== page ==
Over several years, he repeatedly urged Tunku Abdul Rahman, the first Prime Minister of the Federation of Malaya not to forget about Singapore in his quest for independence but the Tunku constantly disappointed him by prioritizing the Malay peninsula — “What’s important, Tunku calmly stressed to me, we get independence for the ‘mother’ first. After that we will discuss the matter of Singapore’s independence” (Sulaiman and Abdul Ghani, 1990, 61). After Malaya was assured of independence on August 31, 1957, Ya’acob poignantly wrote “Don’t forget Singapore, Tunku” on a map of Singapore and gave it to Tunku (Sulaiman and Abdul Ghani, 1990, 64). By referring to Singapore as “Tanah Tambak Johor” in the Singapore Parliament when he was an MP later (Sulaiman and Abdul Ghani, 1990, 96), he highlighted the physical link between the two countries, a one-kilometer causeway that was partly a bridge and partly reclaimed land.
Over time, he also disagreed more explicitly with UMNO’s preoccupation with bumiputera (indigenous) superiority and unwillingness to accommodate Singapore’s brand of multiculturalism. While he declined an invitation to join the People’s Action Party (PAP) at first, he later decided to join the party in 1958 because he had become disillusioned with UMNO and was persuaded by the insistent invitation of Lim Chin Siong and A. Samad Ismail. The PAP was keen to court Malay votes at this time. With great sadness, he left UMNO and joined the PAP. He accepted the invitation of Toh Chin Chye to run for the Bukit Timah seat in 1959. He did not think he would win because the constituency was more than 90% Chinese but his wife persuaded him to say yes to Toh. Ya’acob won the Bukit Timah seat.
In the crucial elections of 1963 when Singapore was part of the Malaysia, Ya’acob competed for the Southern Islands seat. The population of the 25 islands was overwhelmingly Malay and economically marginalised, constituting a forgotten community under British colonial rule. They supported UMNO, so he was the underdog in the elections. While Prime Minister Lee Kuan Yew thought they would vote along racial lines, Ya’acob predicted that they would vote for the better party which was able to give them aid (Sulaiman and Abdul Ghani, 1990, 131).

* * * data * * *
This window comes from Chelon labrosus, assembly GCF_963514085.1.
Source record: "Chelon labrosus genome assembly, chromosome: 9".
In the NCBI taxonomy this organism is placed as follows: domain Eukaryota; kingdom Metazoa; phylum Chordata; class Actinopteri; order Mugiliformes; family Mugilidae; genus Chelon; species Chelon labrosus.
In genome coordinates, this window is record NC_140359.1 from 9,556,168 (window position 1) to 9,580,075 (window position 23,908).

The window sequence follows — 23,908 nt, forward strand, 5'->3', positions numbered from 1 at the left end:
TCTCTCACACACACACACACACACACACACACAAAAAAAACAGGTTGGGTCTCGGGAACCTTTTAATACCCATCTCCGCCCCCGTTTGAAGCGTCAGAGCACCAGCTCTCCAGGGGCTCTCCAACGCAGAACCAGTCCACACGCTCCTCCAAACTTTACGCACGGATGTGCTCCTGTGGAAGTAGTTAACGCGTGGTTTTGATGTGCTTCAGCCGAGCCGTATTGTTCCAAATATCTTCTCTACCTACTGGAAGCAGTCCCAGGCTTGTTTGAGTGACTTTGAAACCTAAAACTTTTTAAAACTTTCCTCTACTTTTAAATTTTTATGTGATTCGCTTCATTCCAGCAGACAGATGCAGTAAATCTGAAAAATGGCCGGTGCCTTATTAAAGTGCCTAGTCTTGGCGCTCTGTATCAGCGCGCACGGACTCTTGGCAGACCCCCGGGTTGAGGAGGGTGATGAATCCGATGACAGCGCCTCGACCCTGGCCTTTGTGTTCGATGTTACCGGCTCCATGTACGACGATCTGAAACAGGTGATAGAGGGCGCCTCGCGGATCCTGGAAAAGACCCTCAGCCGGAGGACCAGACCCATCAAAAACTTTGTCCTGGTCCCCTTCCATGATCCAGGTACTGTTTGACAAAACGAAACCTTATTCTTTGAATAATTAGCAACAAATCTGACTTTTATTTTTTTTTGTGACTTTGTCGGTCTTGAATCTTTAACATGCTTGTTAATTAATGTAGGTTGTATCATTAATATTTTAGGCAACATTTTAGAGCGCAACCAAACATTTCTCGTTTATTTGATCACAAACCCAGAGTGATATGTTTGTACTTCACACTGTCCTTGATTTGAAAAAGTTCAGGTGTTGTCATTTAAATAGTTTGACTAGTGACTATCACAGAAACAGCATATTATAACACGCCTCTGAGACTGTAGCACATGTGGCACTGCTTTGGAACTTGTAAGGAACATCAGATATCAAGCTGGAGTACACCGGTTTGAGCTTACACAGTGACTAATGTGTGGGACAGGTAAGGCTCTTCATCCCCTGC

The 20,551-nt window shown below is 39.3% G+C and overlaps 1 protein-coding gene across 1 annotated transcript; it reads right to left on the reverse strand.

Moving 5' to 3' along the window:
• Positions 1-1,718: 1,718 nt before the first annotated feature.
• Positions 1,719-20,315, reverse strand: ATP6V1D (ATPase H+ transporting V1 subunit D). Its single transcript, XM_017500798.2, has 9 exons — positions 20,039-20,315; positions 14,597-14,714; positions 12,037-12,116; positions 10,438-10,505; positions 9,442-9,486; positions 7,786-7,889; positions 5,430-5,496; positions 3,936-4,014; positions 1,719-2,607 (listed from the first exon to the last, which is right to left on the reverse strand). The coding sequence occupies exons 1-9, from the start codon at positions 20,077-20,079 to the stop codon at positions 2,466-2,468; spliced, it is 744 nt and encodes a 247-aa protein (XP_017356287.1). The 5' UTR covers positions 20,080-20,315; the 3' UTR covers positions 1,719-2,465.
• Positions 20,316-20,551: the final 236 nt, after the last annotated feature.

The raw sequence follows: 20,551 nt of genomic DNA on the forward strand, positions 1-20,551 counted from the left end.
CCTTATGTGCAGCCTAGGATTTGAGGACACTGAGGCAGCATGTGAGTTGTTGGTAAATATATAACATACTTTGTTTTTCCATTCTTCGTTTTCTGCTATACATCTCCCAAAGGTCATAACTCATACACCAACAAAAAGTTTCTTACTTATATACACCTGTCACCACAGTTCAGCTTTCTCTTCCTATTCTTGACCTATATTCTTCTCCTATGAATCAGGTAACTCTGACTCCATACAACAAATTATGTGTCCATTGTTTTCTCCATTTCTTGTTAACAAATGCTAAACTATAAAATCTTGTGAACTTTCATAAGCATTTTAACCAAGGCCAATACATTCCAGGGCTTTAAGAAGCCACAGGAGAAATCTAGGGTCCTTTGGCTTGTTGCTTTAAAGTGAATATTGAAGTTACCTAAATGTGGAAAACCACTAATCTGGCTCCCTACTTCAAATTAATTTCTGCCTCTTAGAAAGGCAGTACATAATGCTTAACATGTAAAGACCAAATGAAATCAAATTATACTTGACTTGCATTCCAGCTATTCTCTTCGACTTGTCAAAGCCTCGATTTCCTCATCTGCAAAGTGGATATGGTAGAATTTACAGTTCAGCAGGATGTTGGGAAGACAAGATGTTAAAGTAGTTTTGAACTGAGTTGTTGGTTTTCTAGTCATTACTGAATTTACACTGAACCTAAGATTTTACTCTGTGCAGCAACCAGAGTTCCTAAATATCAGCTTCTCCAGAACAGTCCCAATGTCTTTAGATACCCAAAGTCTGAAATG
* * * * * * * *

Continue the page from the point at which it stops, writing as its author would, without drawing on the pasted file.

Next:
This was characteristic of him, as he often downplayed racial divisions as the root cause of differences by holding fast to the opinion that it was a matter of philosophy (Sulaiman and Abdul Ghani, 1990, 94). In the end, he won by a narrow margin against the Singapore Alliance Party, which was allied with UMNO. The working class on the islands did not identify with the feudal-oriented elite of UMNO, being more aligned with leftist ideals of radical Malayan and Indonesian nationalists (Rahim, 2008, 103).
Like most minority politicians in the ruling party, Ya’acob was expected to serve his own community. He was a champion of the Malays in Singapore although he constantly underscored that he did so because they were economically marginalised.
“I help the Malays not because they are Malays, but because they are a community who is the least advanced in Singapore. If I do prioritise the Malays, I would not have joined the PAP, I would have remained in UMNO…If there is ever such a complaint (that I prioritise Malays) to the party leadership, I will resign from the PAP.” (Sulaiman and Abdul Ghani, 1990, 135).
Separation from Malaysia in 1965 knocked the wind out of his sails although it was not a complete shock to him. Ya’acob professed to being “a small politician” because he was not asked to be involved in the negotiations — an omission he deemed “a big problem” since his presence and rapport would have made a difference. None of the other Malay PAP members were involved in negotiations, he lamented. While nursing his own disappointment, he persuaded ordinary Singaporean Malays to have more faith in themselves and in the Singaporean government (Sulaiman and Abdul Ghani, 1990, 197–200).
In private, he regarded Tunku Abdul Rahman’s betrayal of Singapore to be more egregious than British colonialism in Malaya, and even worse than Sultan Hussein and Temenggong Abdul Rahman granting the English East India Company control over the island of Singapore in 1819 and 1824. Ya’acob considered separation between Singapore and Malaysia in August 1965 nothing less than a “big tragedy and sin” (Sulaiman and Abdul Ghani, 1990, 202), because Singapore was left with no military defence and government bureaucracy since everything was tied to the central government in Kuala Lumpur. Crucially, because Singapore had a small Malay minority, he believed the Malays would be deprived of political power.